Concerned groups launch anti-vote buying campaign

By GIAN C. GERONIMO. Originally published on GMA News Online.

Several concerned groups on Wednesday launched a campaign that seeks to raise awareness and prevent vote-buying in the upcoming 2013 elections.


During the launch at the Club Filipino in San Juan City, good governance group Kaya Natin!, the Ateneo School of Government, and the Transparency and Accountability Network unveiled their campaign called “Make It Count: Dahil Walang Katumbas na Pera ang Boto Mo”.

Several concerned groups on Wednesday launched a campaign that seeks to raise awareness and prevent vote-buying in the upcoming 2013 elections.


According to Harvey Keh of Kaya Natin!, large amounts of money change hands in this subversion of the electoral process. Individuals are paid up to P2,000 while families are paid up to P10,000 for their vote. Additionally, if several candidates try to buy an individual's vote, that individual can be paid as much as P5,000 in total.


An anti-vote buying covenant was also launched during the event. All candidates are invited to sign the covenant and make public their support for clean and honest elections.


Some local government candidates were in attendance, and these candidates from Rizal, Pampanga, Nueva Ecija and the National Capital Region willingly signed onto the covenant. The organizers are inviting more candidates to take part in the agreement.


Wendell Balderas of Kaya Natin! said the campaign will also make use of technology and social media to raise awareness regarding the movement; the campaign has a Facebook page and an email address (knmakeitcount@gmail.com).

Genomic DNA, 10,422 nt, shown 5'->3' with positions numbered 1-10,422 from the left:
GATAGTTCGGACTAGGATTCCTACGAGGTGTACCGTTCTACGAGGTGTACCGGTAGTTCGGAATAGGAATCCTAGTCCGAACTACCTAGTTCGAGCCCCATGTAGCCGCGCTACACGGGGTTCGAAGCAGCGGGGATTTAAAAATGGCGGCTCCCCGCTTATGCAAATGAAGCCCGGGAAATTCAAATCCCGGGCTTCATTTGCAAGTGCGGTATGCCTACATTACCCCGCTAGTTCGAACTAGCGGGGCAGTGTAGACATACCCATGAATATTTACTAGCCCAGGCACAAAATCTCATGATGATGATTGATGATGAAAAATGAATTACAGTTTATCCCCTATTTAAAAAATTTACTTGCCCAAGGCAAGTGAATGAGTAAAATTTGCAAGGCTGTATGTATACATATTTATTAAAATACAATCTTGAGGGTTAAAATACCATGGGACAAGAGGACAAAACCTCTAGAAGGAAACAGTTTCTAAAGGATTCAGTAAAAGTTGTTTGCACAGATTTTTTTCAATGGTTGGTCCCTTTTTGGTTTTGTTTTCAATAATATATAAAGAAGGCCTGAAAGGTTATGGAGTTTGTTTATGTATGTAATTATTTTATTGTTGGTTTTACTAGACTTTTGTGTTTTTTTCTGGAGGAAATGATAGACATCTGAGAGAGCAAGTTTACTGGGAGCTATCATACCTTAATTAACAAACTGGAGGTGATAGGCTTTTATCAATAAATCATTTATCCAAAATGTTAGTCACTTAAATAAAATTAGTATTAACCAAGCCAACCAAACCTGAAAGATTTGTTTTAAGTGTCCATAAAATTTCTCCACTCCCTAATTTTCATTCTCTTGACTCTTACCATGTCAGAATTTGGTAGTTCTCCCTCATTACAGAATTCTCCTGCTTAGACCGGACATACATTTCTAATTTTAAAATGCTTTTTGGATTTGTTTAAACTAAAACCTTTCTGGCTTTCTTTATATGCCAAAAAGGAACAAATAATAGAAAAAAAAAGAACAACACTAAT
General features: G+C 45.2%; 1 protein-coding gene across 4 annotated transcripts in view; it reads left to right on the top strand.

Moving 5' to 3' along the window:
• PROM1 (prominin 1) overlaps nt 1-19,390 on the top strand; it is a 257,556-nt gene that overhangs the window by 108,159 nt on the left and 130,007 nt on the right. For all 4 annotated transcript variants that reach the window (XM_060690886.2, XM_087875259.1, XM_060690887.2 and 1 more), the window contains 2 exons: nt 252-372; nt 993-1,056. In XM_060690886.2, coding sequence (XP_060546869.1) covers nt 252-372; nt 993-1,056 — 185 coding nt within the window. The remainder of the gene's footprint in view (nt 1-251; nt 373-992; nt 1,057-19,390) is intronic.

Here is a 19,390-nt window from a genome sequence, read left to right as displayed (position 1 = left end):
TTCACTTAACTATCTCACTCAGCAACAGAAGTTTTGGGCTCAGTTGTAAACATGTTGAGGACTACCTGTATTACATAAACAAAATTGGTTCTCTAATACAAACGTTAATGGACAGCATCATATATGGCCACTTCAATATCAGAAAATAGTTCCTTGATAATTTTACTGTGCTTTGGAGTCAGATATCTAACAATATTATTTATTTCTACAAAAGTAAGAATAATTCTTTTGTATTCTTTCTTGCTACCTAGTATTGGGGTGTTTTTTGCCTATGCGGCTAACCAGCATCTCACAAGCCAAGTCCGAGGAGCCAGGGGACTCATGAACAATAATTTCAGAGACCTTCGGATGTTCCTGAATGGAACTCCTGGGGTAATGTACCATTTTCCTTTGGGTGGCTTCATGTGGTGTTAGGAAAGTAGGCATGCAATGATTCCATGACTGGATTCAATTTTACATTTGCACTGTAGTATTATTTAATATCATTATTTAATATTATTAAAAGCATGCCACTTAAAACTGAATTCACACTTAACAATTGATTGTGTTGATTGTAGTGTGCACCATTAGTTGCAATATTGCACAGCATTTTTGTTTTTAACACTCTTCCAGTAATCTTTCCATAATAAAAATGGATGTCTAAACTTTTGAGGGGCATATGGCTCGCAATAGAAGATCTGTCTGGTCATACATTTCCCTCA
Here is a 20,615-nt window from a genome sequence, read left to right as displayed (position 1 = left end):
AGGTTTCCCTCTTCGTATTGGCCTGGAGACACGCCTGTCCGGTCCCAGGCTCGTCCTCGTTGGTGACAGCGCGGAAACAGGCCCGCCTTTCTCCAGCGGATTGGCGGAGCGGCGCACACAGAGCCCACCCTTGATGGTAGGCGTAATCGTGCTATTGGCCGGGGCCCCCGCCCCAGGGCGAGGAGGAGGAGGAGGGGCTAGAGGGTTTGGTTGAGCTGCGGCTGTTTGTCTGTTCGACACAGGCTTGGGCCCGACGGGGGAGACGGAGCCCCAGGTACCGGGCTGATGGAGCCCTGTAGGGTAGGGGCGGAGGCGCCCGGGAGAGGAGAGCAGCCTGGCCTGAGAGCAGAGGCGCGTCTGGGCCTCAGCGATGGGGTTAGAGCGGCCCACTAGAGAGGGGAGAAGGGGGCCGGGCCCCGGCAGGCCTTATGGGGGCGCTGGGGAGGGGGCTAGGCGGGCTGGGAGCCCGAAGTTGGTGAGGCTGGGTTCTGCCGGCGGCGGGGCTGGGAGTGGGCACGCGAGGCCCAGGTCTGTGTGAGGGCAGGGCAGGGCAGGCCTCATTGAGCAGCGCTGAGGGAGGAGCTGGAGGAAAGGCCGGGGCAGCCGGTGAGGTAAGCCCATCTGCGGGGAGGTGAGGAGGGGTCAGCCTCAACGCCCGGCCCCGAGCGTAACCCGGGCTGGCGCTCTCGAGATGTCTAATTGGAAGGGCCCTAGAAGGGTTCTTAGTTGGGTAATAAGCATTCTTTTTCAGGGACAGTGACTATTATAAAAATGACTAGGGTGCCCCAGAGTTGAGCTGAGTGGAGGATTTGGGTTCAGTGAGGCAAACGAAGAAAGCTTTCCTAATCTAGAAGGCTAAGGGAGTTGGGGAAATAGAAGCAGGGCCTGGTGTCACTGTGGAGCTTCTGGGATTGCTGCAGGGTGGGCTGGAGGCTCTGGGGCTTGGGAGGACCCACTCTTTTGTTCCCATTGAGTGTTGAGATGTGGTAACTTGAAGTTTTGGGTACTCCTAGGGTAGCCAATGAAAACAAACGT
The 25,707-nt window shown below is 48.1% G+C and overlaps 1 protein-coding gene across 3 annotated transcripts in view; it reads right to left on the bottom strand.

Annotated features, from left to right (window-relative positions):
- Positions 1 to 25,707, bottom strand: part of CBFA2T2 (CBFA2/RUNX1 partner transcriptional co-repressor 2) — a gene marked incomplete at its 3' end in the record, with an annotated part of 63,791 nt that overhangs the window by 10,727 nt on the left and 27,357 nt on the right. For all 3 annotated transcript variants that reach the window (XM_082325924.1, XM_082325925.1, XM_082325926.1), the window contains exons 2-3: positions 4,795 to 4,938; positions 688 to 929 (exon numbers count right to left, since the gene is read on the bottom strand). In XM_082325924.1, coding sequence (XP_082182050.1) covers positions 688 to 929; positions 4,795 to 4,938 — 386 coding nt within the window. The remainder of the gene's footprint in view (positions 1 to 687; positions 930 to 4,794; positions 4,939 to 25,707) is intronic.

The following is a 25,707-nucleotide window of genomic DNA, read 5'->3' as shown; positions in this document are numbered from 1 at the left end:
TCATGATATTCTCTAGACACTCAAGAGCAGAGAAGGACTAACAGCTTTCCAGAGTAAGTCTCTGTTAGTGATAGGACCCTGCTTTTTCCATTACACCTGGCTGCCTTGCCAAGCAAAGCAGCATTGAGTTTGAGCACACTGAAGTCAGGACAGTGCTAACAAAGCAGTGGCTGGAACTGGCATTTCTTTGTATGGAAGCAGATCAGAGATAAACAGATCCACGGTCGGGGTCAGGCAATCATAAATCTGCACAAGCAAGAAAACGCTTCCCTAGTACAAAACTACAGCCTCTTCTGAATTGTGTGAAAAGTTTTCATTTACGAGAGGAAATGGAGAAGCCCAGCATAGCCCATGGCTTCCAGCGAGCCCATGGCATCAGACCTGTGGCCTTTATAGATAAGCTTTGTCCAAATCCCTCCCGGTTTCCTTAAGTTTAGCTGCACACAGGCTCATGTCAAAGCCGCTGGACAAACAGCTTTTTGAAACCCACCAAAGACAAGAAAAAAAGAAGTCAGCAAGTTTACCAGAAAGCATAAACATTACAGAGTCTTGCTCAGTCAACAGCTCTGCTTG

Citizens may also use them to report incidents of vote buying. Concerned Filipinos should make use of their smartphones and cameras so their reports can be backed up with photographic or video evidence.


These reports of vote buying and vote selling will be verified by the concerned organizations, after which they will be passed onto the Commission on Elections for appropriate action and, if possible, prosecution of the offenders.


However, COMELEC Chair Sixto Brillantes Jr., who was also at the campaign launch, noted that completely eliminating vote buying is next to impossible as the practice has “always been a tradition in this country.”


“What we have to do is really be practical and minimize it,” Brillantes added.


Brillantes said the COMELEC has been devising a plan to combat vote-buying, but declined to give further details on the matter to preserve its effectiveness.


Nevertheless, Brillantes vowed that the COMELEC would give its utmost support to the anti-vote buying campaign.

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